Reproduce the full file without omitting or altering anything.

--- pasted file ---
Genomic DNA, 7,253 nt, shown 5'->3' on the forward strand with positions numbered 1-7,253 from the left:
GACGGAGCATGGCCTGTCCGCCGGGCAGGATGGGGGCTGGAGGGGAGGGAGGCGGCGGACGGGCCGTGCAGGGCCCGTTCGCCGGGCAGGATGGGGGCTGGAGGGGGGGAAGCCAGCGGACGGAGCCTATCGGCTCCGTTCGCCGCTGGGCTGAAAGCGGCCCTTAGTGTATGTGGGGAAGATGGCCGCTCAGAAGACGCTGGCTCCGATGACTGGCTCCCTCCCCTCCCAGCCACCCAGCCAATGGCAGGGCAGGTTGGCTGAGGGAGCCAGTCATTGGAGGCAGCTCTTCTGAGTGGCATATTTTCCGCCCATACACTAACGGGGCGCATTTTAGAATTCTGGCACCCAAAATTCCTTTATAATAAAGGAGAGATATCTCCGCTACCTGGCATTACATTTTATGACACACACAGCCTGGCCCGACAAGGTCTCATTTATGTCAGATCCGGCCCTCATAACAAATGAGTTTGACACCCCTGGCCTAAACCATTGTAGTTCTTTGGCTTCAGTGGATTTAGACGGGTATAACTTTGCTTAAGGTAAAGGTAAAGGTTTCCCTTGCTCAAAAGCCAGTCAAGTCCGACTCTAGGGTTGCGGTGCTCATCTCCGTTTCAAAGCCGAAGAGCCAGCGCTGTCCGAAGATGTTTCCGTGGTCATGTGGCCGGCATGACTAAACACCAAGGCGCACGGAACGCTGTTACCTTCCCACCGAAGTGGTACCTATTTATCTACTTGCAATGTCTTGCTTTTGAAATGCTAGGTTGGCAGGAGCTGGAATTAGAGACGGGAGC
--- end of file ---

Genomic DNA, 7,253 nt, shown 5'->3' on the forward strand with positions numbered 1-7,253 from the left:
GACGGAGCATGGCCTGTCCGCCGGGCAGGATGGGGGCTGGAGGGGAGGGAGGCGGCGGACGGGCCGTGCAGGGCCCGTTCGCCGGGCAGGATGGGGGCTGGAGGGGGGGAAGCCAGCGGACGGAGCCTATCGGCTCCGTTCGCCGCTGGGCTGAAAGCGGCCCTTAGTGTATGTGGGGAAGATGGCCGCTCAGAAGACGCTGGCTCCGATGACTGGCTCCCTCCCCTCCCAGCCACCCAGCCAATGGCAGGGCAGGTTGGCTGAGGGAGCCAGTCATTGGAGGCAGCTCTTCTGAGTGGCATATTTTCCGCCCATACACTAACGGGGCGCATTTTAGAATTCTGGCACCCAAAATTCCTTTATAATAAAGGAGAGATATCTCCGCTACCTGGCATTACATTTTATGACACACACAGCCTGGCCCGACAAGGTCTCATTTATGTCAGATCCGGCCCTCATAACAAATGAGTTTGACACCCCTGGCCTAAACCATTGTAGTTCTTTGGCTTCAGTGGATTTAGACGGGTATAACTTTGCTTAAGGTAAAGGTAAAGGTTTCCCTTGCTCAAAAGCCAGTCAAGTCCGACTCTAGGGTTGCGGTGCTCATCTCCGTTTCAAAGCCGAAGAGCCAGCGCTGTCCGAAGATGTTTCCGTGGTCATGTGGCCGGCATGACTAAACACCAAGGCGCACGGAACGCTGTTACCTTCCCACCGAAGTGGTACCTATTTATCTACTTGCAATGTCTTGCTTTTGAAATGCTAGGTTGGCAGGAGCTGGAATTAGAGACGGGAGC